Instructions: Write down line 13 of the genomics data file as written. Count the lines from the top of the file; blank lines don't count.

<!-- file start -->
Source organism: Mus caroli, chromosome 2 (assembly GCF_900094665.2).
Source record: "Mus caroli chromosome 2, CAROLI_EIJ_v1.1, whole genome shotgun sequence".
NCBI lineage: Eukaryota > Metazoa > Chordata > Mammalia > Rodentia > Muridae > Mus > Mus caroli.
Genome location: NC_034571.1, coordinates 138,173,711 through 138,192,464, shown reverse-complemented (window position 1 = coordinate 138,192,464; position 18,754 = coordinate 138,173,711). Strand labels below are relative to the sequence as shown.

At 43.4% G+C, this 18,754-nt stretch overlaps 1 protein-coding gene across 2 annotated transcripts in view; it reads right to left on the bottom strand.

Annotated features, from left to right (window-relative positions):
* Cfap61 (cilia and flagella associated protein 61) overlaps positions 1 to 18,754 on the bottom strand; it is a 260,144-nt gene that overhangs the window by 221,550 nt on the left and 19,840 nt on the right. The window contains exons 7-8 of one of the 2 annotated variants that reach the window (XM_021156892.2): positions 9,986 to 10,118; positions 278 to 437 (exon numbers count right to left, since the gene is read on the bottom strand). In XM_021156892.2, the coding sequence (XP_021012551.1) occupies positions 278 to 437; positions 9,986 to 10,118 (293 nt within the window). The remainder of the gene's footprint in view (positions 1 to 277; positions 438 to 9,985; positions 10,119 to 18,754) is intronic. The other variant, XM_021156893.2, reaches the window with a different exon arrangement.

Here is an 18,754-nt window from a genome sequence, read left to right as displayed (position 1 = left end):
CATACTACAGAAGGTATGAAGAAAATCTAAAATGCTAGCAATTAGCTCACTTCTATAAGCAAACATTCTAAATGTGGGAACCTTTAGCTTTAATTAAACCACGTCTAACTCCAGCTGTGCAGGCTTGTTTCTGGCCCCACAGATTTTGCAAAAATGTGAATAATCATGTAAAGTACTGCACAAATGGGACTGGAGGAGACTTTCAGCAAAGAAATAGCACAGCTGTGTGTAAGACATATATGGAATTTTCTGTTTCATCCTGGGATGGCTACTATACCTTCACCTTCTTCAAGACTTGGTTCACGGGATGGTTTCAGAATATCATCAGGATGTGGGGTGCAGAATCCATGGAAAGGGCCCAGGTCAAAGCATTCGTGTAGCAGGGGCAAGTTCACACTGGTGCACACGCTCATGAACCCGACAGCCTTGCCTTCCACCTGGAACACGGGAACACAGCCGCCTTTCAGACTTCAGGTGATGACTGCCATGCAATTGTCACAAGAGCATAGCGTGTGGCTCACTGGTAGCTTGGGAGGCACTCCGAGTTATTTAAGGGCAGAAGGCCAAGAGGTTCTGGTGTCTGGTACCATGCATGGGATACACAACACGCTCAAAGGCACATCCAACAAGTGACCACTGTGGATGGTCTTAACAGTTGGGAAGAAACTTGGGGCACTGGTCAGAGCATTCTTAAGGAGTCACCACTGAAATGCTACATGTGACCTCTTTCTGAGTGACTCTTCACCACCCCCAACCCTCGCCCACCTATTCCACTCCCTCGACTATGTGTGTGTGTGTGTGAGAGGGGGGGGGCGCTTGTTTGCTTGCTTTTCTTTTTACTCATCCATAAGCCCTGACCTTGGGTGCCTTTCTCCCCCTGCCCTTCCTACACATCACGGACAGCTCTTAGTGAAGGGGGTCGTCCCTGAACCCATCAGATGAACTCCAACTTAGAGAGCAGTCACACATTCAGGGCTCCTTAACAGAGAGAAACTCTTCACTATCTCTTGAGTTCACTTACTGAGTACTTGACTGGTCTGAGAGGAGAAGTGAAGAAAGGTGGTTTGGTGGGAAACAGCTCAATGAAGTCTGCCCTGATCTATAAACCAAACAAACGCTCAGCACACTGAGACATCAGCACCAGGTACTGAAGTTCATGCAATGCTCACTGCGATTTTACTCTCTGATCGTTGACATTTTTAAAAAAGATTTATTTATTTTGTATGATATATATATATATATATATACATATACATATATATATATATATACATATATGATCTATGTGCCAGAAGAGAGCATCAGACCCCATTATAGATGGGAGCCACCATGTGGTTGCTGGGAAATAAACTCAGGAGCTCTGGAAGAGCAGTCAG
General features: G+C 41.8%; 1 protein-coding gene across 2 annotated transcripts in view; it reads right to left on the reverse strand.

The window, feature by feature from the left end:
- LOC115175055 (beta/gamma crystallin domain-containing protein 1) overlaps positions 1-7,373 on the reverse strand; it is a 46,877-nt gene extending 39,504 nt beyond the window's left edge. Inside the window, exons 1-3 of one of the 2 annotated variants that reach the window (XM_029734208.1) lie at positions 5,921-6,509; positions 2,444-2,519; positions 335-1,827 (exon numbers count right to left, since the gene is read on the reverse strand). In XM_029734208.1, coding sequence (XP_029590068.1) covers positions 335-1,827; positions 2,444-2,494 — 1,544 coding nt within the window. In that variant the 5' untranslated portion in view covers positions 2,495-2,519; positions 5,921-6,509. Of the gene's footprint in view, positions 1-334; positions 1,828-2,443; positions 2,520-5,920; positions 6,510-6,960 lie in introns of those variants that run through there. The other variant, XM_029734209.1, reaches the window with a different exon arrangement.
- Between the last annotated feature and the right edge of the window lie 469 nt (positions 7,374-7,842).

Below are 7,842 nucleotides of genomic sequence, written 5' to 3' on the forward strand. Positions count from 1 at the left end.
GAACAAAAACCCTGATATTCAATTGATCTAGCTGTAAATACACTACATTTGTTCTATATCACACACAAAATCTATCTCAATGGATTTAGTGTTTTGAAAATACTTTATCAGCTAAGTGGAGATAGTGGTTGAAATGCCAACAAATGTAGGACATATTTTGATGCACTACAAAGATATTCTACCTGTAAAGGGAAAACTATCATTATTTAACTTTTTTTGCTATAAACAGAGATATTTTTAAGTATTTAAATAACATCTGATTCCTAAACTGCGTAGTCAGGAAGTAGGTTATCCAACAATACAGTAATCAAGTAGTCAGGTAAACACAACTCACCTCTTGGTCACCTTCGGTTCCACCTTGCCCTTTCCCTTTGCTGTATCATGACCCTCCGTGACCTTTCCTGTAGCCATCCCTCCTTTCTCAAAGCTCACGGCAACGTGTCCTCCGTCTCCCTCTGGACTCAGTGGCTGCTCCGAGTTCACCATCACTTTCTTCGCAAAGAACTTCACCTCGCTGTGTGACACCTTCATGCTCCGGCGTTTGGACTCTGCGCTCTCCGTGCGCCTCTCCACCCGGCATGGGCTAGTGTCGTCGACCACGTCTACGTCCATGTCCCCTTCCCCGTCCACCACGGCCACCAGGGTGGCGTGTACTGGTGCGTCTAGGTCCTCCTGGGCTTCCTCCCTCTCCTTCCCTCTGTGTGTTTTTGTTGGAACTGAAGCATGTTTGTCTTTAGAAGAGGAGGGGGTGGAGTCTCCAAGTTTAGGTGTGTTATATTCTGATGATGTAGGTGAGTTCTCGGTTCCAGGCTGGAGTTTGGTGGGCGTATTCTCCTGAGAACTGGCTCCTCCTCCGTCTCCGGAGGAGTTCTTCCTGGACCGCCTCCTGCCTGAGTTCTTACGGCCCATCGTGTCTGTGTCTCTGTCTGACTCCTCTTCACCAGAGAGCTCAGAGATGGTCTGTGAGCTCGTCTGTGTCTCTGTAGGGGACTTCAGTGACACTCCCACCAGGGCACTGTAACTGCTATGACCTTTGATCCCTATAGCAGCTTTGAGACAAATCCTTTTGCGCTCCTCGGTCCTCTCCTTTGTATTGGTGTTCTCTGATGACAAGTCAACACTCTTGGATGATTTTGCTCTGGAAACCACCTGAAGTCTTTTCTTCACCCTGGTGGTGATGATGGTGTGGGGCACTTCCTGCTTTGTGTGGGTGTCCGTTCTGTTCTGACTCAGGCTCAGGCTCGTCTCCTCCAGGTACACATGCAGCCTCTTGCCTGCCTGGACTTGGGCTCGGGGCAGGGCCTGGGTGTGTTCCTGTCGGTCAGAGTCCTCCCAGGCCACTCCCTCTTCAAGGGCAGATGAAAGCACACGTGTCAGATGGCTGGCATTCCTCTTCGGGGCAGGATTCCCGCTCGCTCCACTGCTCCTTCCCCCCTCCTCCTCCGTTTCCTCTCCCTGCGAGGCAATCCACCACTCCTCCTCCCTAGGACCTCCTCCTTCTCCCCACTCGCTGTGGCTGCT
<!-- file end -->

- Between the last annotated feature and the right edge of the window lie 469 nt (positions 7,374-7,842).